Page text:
Evolutionary genetics can used to address a wide range of exciting research questions in molecular evolution, genome evolution, adaptation, speciation, conservation, the evolution of form, species relationships, etc.
The course director is Dr Cathy Walton.
Introduction to core concepts and development of data-handling skills: A core module will cover the fundamental principles of evolutionary genetics and genomics. The application of these principles to research questions will be illustrated using case studies often involving the students in data handling and problem solving sessions. There will also be a taught course to introduce the students to statistical approaches routinely used in evolutionary genetics.
Research projects: Engaging in full-time research in active laboratories is the key part of this programme. Research projects can be empirical (laboratory-based or bioinformatics) or theoretical. All empirical projects will involve a data-handling component to enable students to hone their analytical skills. Each student will undertake two full-time research projects. The strength of evolutionary genetics research in Manchester allows us to offer students an exceptionally broad and exciting range of options.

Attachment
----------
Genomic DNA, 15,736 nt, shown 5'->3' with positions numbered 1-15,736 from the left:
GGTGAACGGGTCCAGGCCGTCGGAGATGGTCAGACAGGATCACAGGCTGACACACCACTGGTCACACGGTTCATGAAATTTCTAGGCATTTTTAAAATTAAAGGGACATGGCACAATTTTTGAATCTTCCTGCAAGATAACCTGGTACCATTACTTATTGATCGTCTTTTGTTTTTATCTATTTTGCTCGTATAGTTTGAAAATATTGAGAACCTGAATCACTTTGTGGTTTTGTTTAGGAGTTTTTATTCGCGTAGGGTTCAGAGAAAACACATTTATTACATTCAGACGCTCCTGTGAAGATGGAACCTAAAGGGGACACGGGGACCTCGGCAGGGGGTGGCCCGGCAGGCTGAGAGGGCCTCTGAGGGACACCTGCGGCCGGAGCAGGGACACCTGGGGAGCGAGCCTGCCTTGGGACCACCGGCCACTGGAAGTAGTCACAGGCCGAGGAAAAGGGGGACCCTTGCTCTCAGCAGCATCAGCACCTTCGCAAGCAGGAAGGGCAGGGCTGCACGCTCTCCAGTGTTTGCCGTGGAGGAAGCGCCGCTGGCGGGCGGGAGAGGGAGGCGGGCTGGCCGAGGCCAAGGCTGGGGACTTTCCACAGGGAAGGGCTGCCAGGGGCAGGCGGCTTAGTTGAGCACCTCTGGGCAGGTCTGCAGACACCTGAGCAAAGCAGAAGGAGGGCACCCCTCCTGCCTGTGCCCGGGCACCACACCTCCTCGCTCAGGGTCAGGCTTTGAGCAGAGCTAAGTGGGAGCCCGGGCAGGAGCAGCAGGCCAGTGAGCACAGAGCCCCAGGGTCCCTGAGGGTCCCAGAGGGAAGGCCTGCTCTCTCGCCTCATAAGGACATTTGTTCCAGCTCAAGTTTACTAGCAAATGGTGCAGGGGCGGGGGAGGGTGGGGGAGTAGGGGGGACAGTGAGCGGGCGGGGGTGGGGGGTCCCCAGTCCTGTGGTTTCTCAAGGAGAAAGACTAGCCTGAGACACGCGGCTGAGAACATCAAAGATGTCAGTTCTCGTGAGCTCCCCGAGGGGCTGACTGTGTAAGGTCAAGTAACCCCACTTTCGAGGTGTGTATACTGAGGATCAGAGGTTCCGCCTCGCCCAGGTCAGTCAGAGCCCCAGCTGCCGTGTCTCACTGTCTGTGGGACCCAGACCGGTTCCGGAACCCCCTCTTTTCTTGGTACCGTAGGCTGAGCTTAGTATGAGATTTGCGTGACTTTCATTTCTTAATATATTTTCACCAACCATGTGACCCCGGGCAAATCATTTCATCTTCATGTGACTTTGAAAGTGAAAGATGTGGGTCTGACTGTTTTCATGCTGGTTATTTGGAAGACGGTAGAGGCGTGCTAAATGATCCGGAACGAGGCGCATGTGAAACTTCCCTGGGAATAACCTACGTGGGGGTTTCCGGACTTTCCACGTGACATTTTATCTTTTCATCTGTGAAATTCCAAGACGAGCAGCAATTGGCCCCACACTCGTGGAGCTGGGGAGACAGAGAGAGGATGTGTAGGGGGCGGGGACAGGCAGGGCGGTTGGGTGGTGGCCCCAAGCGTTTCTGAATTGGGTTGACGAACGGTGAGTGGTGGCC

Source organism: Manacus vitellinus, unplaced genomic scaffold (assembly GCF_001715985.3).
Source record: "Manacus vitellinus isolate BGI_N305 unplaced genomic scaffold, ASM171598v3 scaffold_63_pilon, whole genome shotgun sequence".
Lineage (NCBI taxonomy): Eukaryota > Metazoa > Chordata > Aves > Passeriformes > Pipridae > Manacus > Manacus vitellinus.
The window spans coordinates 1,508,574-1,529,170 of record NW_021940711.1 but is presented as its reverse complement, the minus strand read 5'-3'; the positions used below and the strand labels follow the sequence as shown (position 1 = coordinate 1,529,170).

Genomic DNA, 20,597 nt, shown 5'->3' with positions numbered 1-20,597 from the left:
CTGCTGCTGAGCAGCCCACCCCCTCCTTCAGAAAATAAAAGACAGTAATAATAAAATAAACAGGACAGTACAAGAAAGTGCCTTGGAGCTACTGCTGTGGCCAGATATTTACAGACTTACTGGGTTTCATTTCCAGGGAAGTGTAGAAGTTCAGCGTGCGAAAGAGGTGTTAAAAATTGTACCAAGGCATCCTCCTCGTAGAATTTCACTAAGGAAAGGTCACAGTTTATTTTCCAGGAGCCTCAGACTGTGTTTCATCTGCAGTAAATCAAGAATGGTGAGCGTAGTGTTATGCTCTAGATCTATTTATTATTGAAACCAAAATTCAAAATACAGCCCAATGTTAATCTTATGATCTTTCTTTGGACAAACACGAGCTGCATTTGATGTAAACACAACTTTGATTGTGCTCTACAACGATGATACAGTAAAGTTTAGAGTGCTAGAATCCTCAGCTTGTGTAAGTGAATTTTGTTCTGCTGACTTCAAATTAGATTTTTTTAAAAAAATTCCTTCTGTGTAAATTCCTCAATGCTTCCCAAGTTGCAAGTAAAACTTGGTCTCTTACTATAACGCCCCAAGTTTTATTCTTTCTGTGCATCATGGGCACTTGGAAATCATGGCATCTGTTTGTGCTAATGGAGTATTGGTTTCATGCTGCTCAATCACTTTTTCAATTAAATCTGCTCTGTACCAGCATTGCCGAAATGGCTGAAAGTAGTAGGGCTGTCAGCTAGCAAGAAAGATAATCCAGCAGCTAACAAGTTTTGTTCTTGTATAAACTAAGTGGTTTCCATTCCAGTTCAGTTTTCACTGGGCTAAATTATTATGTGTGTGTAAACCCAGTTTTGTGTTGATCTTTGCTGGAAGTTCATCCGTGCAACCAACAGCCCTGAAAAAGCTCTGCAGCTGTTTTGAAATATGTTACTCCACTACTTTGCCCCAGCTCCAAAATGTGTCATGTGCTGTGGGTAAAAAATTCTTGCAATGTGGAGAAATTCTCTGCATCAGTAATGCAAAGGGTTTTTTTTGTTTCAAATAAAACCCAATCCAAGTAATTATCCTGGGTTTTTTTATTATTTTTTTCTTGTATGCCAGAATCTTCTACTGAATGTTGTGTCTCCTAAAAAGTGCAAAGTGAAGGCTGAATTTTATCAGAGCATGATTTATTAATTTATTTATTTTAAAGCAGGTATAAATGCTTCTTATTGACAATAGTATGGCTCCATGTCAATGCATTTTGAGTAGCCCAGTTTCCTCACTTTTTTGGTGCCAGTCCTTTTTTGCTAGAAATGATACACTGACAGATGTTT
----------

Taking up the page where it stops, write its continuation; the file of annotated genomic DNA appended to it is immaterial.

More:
Teaching and learning
Lectures, tutorials, data handling/problem solving sessions, seminar series, poster and oral presentations, research projects.
Progression and assessment
Student assessment will be based on the research component of the course (67% of total marks) based on the two projects, and the taught component of the course (33% of total marks) in the form of continuous assessment, examinations and write-ups of seminars.